Annual Report Project. Coach, Inc. Kathryn St. Croix ACG2021.080. Executive Summary.
Coach, Inc.Kathryn St. Croix ACG2021.080
Coach, Inc. has grown significantly in the past couple of years, offers a high-quality product, and is wisely investing in new retail stores and markets overseas. I would buy stock in Coach, Inc. and if the company’s current financial trend continues, Coach, Inc. will expand to be a very profitable business. After you read about Coach, Inc.’s performance over the past two years, visit their website for more information about their product as you will undoubtedly be impressed.
Coach website - Open Here
Open Coach Inc. Annual Reports 2001-2005
Deloitte & Touche USA LLP
Deloitte & Touche USA LLP stated that after auditing the consolidated financial statements of Coach, Inc., the financial statements are found to be in conformity with Generally Accepted Accounting Principles in the USA.
Current price of the company’s stock: $35.91
Coach has never paid a cash dividend and presently intends to use its cash flow to reinvest in the business.
Coach stock should be purchased as a long-term investment. Their stock price will continue to rise with the company’s future plans of expansion.
Date of the above information: 27-Jan-2006 4:00 PM
The distinctive Coach brand differentiates them from their competition and provides a strong foundation for accelerated, sustainable growth. The Coach business is based on our multi-channel international distribution model, which maintains a critical balance. Their success does not depend on the performance of a single channel.
Coach has a clearly specified plans for company growth, aimed at doubling sales over the next four to five years and a higher rate of profitability.
To facilitate this growth, Coach has a strong, knowledge-driven management team in place, supported by a performance-based corporate culture. They have a flexible supply chain adaptable to change, and advanced technological systems designed to support growth.
Their strategy for the future is focused on two “primary drivers”
1. increasing distribution
2. maximizing productivity
Excellent customer service is critical to the success of the Coach brand. In-store marketing programs have evolved, making it easier for our consumers to shop. An example is a program called “Coach By Special Request”, which allows our consumers to order Coach products, direct from our factory and shipped to their home. Comprehensive training programs for our sales associates and consumer appreciation programs elevate the level of customer service.
Multi-step format Statement of Income:
Gross margin, operating income and net income have increased significantly for Coach, Inc. in the past two years.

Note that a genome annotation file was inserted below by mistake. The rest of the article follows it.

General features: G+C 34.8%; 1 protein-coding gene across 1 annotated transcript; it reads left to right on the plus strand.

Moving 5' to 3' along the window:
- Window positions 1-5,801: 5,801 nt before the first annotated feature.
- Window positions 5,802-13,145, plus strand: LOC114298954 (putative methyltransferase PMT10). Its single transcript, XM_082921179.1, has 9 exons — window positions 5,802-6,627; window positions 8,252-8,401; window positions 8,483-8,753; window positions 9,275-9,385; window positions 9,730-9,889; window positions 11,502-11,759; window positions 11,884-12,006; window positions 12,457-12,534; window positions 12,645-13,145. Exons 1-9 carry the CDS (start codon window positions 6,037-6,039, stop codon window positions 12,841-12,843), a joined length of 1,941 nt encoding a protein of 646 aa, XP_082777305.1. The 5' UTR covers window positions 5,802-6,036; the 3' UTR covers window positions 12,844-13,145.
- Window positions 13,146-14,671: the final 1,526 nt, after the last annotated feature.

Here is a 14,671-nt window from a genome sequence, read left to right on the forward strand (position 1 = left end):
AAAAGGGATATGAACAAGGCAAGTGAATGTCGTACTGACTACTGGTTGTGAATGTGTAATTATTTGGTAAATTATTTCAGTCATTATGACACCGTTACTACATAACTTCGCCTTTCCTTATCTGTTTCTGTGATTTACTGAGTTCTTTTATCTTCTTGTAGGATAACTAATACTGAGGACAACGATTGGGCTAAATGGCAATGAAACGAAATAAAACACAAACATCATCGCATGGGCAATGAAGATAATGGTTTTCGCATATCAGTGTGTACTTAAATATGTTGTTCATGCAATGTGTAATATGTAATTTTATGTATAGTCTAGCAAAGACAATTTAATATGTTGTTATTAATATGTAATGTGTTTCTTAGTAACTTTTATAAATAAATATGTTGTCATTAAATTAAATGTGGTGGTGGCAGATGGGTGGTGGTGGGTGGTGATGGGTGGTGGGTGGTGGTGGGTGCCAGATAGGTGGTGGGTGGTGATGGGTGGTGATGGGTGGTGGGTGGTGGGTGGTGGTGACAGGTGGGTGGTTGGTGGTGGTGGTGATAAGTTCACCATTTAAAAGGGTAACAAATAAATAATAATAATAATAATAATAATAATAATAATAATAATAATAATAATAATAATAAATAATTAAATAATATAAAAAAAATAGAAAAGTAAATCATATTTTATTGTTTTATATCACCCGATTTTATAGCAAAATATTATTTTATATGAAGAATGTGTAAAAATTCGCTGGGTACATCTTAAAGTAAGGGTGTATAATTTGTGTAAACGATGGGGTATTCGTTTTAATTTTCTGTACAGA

Assets increased from 2004 to 2005 for Coach, Inc. more than liabilities. Stockholders equity increased significantly from 2004 to 2005.
Cash flows from operations are less than net income for the past two years.
Coach, Inc. is growing through investing activities:
New and renovated retail stores in North America and Japan.
Primary sources of financing:
Long-term loans from Bank of America (~$100M) and Japanese creditors
Cash has decreased over the past two years for Coach, Inc.
CASH AND CASH EQUIVALENTS: Cash and cash equivalents consist of cash balances and highly liquid investments with a maturity of less than 90 days.
INVESTMENTS: Investments consist of U.S. government and agency debt securities as well as municipal government and corporate debt securities. These securities are classified as held to maturity, as the Company has both the ability and the intent to hold these securities until maturity. Investments are recorded at amortized cost. Premiums are amortized and discounts are accreted over the lives of the related securities as adjustments to interest income, using the effective interest method. Dividend and interest income are recognized when earned.
INVENTORIES: Inventories consist primarily of finished goods. U.S. inventories are valued at the lower of cost (determined by the first-in, first-out method (“FIFO”)) or market. Inventories in Japan are valued at the lower of cost (determined by the last-in, first-out method (“LIFO”)) or market. At the end of fiscal 2005 and fiscal 2004, inventories recorded at LIFO were $17 lower and $2,409 higher, respectively, than if they were valued at FIFO. Inventories valued under LIFO amounted to $40,861 and $34,508 in fiscal 2005 and 2004, respectively. Inventory costs include material, conversion costs, freight and duties.
REVENUE RECOGNITION: Sales are recognized at the point of sale, which occurs when merchandise is sold in an over-the-counter consumer transaction or, for the wholesale, Internet and catalog channels, upon shipment of merchandise, when title passes to the customer. Allowances for estimated uncollectible accounts, discounts and returns are provided when sales are recorded. Royalty revenues are earned through license agreements with manufacturers of other consumer products that incorporate the Coach brand. Revenue earned under these contracts is recognized based upon reported sales from the licensee.
1. NATURE OF OPERATIONS AND SIGNIFICANT ACCOUNTING POLICIES
2. BALANCE SHEET COMPONENTS
3. INCOME TAXES
6. COMMITMENTS AND CONTINGENCIES
8. STOCK-BASED COMPENSATION
9. RETIREMENT PLANS
10. SEGMENT INFORMATION
11. DERIVATIVE INSTRUMENTS AND HEDGING ACTIVITIES
13. BUSINESS INTERRUPTION INSURANCE
14. EARNINGS PER SHARE
15. STOCK REPURCHASE PROGRAM
16. RELATED-PARTY TRANSACTION
17. ACQUISITION OF COACH JAPAN, I NC.
18. SHAREHOLDER R IGHTS PLAN
19. SUBSEQUENT EVENT
20. QUARTERLY FINANCIAL DATA (UNAUDITED)
2005: 26 days
2004: 24 days
2005: 14 days
2004: 15 days
Coach, Inc. is not leveraged because the debt to equity ratio for 2005 and 2004 is less than one, meaning the stockholders own the company.